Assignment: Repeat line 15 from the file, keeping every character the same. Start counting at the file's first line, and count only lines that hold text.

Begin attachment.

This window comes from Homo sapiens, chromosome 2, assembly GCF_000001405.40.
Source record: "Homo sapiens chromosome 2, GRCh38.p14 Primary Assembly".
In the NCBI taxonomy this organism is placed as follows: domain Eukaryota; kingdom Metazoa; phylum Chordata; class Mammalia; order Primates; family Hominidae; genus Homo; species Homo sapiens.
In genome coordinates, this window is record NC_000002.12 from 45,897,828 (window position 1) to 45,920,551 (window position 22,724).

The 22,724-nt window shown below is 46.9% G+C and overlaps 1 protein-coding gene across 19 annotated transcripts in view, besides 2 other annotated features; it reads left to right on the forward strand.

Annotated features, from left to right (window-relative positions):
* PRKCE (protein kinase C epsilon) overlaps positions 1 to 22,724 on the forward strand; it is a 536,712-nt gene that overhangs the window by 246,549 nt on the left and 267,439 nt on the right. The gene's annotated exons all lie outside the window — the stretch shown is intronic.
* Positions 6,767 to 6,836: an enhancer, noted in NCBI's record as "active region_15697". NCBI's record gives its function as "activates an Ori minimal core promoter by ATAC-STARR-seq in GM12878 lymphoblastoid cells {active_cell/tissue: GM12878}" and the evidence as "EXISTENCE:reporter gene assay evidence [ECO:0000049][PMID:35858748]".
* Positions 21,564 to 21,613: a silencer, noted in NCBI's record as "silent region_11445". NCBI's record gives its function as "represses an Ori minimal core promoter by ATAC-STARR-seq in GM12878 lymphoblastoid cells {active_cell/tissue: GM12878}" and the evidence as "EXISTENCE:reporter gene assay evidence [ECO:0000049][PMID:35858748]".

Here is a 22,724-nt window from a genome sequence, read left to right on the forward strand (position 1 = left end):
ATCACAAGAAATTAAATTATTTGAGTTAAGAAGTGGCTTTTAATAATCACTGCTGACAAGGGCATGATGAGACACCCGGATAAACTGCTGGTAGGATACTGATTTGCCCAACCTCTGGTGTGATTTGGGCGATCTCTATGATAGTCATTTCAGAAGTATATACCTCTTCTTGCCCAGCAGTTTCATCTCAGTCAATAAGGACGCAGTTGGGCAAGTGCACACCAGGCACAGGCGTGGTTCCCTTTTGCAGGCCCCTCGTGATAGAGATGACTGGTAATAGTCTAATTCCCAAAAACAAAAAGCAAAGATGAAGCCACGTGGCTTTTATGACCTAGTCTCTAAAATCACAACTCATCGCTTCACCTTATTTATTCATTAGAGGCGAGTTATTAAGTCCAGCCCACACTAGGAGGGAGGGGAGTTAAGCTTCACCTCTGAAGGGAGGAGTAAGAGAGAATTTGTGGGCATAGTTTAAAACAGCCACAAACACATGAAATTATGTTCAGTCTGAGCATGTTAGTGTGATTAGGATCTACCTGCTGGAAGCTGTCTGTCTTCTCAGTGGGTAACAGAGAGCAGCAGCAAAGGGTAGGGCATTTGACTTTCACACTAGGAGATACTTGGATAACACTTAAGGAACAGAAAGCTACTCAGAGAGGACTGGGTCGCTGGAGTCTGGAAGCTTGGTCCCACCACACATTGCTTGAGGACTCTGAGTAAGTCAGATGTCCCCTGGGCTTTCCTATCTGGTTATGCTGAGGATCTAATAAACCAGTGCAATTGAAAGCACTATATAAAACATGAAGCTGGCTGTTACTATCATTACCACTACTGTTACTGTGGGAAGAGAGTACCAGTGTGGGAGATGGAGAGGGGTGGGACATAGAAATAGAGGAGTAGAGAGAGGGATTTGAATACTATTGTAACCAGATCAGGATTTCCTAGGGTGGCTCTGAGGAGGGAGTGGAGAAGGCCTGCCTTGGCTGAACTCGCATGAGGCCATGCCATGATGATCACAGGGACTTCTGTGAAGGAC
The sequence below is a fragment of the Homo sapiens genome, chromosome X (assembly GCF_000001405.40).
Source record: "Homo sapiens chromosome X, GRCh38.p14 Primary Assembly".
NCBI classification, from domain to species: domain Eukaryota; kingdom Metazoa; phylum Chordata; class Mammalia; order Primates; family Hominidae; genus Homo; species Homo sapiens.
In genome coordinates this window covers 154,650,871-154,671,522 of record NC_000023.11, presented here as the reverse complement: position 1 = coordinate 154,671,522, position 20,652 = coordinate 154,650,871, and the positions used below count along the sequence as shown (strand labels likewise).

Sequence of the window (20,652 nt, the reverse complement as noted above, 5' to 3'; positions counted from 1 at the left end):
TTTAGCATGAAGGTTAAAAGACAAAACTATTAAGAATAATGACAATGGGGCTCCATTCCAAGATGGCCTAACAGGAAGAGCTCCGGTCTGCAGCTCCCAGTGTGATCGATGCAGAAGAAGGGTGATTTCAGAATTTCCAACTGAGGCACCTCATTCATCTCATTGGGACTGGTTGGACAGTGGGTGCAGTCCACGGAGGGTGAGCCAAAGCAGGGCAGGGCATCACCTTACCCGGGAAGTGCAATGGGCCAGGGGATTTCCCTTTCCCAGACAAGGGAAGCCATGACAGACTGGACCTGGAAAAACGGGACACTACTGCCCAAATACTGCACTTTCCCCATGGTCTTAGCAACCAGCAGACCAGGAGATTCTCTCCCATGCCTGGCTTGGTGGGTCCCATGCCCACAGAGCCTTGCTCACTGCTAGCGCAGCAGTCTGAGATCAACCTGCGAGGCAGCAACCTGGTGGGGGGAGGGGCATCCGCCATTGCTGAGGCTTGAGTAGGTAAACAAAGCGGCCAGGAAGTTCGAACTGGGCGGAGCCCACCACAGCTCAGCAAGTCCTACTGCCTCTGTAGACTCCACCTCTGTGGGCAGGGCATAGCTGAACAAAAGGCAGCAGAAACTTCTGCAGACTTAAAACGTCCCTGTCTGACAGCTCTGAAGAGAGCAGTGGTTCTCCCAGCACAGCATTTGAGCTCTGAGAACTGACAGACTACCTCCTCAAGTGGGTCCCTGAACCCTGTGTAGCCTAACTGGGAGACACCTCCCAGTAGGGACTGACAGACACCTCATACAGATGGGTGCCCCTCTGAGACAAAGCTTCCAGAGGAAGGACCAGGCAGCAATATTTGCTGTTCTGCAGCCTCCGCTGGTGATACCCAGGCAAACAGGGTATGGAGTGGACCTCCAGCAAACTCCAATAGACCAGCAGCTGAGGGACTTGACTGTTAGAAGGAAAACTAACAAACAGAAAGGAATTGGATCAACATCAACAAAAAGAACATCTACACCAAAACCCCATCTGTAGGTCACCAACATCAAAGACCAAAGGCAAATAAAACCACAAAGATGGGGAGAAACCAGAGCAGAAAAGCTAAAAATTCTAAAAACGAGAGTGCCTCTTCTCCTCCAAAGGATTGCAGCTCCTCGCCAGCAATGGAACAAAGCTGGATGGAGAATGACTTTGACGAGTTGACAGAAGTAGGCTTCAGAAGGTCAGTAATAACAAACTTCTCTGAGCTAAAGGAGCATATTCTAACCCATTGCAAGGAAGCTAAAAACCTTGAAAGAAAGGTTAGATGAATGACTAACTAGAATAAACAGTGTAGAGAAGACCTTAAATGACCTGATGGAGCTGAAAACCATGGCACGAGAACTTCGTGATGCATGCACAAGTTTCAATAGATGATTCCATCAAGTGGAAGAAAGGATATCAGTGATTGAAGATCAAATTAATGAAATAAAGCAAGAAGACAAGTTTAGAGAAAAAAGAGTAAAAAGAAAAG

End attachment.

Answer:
In genome coordinates this window covers 154,650,871-154,671,522 of record NC_000023.11, presented here as the reverse complement: position 1 = coordinate 154,671,522, position 20,652 = coordinate 154,650,871, and the positions used below count along the sequence as shown (strand labels likewise).